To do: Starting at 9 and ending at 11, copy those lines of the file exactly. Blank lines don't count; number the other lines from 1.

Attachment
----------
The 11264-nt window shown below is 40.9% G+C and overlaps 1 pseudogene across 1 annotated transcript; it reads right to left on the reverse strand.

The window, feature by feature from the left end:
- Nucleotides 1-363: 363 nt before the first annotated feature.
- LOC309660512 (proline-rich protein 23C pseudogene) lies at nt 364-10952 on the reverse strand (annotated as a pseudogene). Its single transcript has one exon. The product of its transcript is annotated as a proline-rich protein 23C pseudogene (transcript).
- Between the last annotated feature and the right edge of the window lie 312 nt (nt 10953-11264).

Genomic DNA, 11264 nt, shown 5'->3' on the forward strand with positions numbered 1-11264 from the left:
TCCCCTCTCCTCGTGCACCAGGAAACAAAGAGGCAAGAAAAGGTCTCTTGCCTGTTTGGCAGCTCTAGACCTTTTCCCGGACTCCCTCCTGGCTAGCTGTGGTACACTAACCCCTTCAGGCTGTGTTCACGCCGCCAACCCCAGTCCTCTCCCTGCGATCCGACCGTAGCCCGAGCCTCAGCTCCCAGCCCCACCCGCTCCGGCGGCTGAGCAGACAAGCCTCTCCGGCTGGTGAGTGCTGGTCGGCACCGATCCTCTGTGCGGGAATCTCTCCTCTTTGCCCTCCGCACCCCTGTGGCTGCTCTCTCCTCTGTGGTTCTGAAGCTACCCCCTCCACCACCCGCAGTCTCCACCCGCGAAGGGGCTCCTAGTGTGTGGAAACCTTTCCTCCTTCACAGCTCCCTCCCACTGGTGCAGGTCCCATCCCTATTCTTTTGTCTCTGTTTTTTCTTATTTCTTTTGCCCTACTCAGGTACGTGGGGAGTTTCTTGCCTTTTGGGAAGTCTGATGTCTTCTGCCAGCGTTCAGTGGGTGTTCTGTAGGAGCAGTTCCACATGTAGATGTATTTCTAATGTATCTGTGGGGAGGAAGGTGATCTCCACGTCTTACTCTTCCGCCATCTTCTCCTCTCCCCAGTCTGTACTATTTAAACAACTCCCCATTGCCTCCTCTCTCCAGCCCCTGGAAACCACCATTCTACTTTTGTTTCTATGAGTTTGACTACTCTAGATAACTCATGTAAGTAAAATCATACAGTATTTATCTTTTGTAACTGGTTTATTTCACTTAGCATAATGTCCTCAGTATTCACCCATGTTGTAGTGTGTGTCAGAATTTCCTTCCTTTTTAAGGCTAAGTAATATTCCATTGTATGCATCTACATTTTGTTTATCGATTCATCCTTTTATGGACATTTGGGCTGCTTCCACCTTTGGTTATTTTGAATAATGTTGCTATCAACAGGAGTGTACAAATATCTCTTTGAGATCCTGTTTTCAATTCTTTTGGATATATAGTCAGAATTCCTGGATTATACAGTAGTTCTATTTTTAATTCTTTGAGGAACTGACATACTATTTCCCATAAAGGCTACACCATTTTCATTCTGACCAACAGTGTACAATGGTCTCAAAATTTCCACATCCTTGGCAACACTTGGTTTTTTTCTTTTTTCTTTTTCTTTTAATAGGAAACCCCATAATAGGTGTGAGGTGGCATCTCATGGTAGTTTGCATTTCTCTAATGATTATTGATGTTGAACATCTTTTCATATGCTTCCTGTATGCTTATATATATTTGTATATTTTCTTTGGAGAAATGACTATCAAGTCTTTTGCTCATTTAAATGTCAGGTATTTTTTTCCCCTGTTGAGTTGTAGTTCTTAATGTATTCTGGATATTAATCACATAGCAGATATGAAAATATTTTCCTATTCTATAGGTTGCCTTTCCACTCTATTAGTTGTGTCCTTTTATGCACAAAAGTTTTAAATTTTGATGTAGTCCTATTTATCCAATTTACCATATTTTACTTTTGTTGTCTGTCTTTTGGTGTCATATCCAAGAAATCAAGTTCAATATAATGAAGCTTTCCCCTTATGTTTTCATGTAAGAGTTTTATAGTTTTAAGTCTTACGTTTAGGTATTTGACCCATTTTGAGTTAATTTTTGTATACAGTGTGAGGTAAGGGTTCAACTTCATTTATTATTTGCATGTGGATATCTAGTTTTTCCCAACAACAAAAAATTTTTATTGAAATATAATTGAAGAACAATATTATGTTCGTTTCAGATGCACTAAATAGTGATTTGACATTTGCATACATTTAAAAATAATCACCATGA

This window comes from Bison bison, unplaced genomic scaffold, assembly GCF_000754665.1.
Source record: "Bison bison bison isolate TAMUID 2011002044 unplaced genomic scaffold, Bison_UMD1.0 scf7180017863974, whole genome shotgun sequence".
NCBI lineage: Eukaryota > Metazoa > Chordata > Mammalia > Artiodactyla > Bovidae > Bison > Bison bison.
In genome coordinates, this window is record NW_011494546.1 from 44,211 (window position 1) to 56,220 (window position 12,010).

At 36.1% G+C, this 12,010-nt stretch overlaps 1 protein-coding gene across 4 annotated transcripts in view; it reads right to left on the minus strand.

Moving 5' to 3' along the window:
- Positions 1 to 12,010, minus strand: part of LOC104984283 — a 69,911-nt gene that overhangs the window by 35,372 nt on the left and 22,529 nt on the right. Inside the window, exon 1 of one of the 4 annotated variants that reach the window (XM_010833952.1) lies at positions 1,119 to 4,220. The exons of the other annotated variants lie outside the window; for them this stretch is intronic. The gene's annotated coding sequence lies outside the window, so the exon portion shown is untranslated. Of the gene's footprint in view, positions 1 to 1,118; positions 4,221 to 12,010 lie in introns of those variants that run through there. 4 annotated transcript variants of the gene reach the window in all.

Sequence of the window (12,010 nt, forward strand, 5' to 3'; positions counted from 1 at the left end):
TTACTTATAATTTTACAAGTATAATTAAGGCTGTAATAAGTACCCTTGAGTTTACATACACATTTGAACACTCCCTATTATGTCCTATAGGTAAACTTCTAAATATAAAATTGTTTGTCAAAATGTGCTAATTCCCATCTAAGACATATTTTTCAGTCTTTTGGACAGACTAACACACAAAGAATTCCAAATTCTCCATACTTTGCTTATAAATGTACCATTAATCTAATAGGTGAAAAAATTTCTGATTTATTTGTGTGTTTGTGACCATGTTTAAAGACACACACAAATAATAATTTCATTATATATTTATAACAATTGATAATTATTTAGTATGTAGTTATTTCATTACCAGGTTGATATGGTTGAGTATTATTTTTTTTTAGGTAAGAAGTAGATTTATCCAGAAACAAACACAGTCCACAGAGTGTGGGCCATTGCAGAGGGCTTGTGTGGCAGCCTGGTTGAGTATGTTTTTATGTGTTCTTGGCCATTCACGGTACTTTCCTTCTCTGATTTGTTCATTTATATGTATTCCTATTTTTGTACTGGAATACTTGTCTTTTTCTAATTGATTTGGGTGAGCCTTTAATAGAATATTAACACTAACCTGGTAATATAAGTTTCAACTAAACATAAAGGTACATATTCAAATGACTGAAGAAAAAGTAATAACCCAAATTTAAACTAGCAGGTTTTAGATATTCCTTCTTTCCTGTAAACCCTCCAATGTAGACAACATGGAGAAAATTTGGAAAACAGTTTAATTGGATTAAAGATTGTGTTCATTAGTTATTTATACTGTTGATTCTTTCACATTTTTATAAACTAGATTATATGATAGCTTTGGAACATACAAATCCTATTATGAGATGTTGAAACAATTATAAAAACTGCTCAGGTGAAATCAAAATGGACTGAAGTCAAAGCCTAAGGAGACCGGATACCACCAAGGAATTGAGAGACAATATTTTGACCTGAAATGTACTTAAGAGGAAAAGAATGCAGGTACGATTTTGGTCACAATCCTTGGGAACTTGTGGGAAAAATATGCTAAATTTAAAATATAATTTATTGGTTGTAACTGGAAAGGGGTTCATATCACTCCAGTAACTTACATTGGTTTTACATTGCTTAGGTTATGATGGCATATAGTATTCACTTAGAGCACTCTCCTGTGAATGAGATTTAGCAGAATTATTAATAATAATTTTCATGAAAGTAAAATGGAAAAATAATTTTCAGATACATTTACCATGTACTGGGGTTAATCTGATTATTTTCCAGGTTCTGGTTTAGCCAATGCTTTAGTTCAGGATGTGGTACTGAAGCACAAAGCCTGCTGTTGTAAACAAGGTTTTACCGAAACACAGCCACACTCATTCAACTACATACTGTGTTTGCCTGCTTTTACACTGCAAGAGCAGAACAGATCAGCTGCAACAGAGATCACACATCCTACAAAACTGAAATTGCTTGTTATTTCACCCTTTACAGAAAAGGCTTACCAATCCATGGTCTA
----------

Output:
Source record: "Bison bison bison isolate TAMUID 2011002044 unplaced genomic scaffold, Bison_UMD1.0 scf7180017863974, whole genome shotgun sequence".
NCBI lineage: Eukaryota > Metazoa > Chordata > Mammalia > Artiodactyla > Bovidae > Bison > Bison bison.
In genome coordinates, this window is record NW_011494546.1 from 44,211 (window position 1) to 56,220 (window position 12,010).